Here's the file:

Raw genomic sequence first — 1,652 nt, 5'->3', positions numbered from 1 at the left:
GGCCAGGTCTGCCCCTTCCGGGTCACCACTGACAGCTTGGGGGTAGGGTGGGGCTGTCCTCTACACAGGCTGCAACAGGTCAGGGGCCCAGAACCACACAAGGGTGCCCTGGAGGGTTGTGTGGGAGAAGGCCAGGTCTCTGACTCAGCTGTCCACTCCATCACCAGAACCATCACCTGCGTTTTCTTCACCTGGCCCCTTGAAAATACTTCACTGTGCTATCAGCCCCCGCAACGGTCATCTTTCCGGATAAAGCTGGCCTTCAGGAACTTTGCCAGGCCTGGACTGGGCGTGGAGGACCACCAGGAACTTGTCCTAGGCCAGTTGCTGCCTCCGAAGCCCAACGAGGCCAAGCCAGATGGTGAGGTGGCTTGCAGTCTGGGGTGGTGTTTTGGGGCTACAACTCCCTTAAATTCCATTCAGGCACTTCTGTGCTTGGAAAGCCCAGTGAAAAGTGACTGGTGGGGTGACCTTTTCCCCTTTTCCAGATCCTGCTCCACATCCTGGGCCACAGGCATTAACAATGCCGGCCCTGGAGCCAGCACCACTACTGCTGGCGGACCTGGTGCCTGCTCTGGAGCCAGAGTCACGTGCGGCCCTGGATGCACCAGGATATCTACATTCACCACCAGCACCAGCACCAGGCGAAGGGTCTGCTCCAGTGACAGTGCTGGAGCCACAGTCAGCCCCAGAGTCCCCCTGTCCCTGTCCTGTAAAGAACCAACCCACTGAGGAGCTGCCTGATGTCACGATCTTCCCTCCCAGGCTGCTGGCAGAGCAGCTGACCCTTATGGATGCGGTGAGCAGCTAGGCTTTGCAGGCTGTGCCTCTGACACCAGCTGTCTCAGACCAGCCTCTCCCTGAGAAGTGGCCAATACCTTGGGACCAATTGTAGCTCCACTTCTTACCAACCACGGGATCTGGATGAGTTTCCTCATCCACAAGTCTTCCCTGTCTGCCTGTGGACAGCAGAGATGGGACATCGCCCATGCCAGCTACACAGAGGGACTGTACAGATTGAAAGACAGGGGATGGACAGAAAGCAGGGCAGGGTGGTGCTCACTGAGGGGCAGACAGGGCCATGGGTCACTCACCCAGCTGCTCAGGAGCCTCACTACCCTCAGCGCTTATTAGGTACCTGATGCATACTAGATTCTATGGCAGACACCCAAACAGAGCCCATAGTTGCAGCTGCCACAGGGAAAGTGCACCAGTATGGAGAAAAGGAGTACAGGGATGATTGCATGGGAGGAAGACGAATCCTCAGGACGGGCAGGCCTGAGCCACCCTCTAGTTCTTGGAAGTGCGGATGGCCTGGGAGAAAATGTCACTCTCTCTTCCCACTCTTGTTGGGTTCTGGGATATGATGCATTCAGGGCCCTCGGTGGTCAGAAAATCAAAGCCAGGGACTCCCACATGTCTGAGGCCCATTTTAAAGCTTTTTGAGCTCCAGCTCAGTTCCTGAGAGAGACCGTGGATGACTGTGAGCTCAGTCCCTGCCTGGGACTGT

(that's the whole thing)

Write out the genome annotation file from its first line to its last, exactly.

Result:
Raw genomic sequence first — 1,652 nt, 5'->3', positions numbered from 1 at the left:
GGCCAGGTCTGCCCCTTCCGGGTCACCACTGACAGCTTGGGGGTAGGGTGGGGCTGTCCTCTACACAGGCTGCAACAGGTCAGGGGCCCAGAACCACACAAGGGTGCCCTGGAGGGTTGTGTGGGAGAAGGCCAGGTCTCTGACTCAGCTGTCCACTCCATCACCAGAACCATCACCTGCGTTTTCTTCACCTGGCCCCTTGAAAATACTTCACTGTGCTATCAGCCCCCGCAACGGTCATCTTTCCGGATAAAGCTGGCCTTCAGGAACTTTGCCAGGCCTGGACTGGGCGTGGAGGACCACCAGGAACTTGTCCTAGGCCAGTTGCTGCCTCCGAAGCCCAACGAGGCCAAGCCAGATGGTGAGGTGGCTTGCAGTCTGGGGTGGTGTTTTGGGGCTACAACTCCCTTAAATTCCATTCAGGCACTTCTGTGCTTGGAAAGCCCAGTGAAAAGTGACTGGTGGGGTGACCTTTTCCCCTTTTCCAGATCCTGCTCCACATCCTGGGCCACAGGCATTAACAATGCCGGCCCTGGAGCCAGCACCACTACTGCTGGCGGACCTGGTGCCTGCTCTGGAGCCAGAGTCACGTGCGGCCCTGGATGCACCAGGATATCTACATTCACCACCAGCACCAGCACCAGGCGAAGGGTCTGCTCCAGTGACAGTGCTGGAGCCACAGTCAGCCCCAGAGTCCCCCTGTCCCTGTCCTGTAAAGAACCAACCCACTGAGGAGCTGCCTGATGTCACGATCTTCCCTCCCAGGCTGCTGGCAGAGCAGCTGACCCTTATGGATGCGGTGAGCAGCTAGGCTTTGCAGGCTGTGCCTCTGACACCAGCTGTCTCAGACCAGCCTCTCCCTGAGAAGTGGCCAATACCTTGGGACCAATTGTAGCTCCACTTCTTACCAACCACGGGATCTGGATGAGTTTCCTCATCCACAAGTCTTCCCTGTCTGCCTGTGGACAGCAGAGATGGGACATCGCCCATGCCAGCTACACAGAGGGACTGTACAGATTGAAAGACAGGGGATGGACAGAAAGCAGGGCAGGGTGGTGCTCACTGAGGGGCAGACAGGGCCATGGGTCACTCACCCAGCTGCTCAGGAGCCTCACTACCCTCAGCGCTTATTAGGTACCTGATGCATACTAGATTCTATGGCAGACACCCAAACAGAGCCCATAGTTGCAGCTGCCACAGGGAAAGTGCACCAGTATGGAGAAAAGGAGTACAGGGATGATTGCATGGGAGGAAGACGAATCCTCAGGACGGGCAGGCCTGAGCCACCCTCTAGTTCTTGGAAGTGCGGATGGCCTGGGAGAAAATGTCACTCTCTCTTCCCACTCTTGTTGGGTTCTGGGATATGATGCATTCAGGGCCCTCGGTGGTCAGAAAATCAAAGCCAGGGACTCCCACATGTCTGAGGCCCATTTTAAAGCTTTTTGAGCTCCAGCTCAGTTCCTGAGAGAGACCGTGGATGACTGTGAGCTCAGTCCCTGCCTGGGACTGT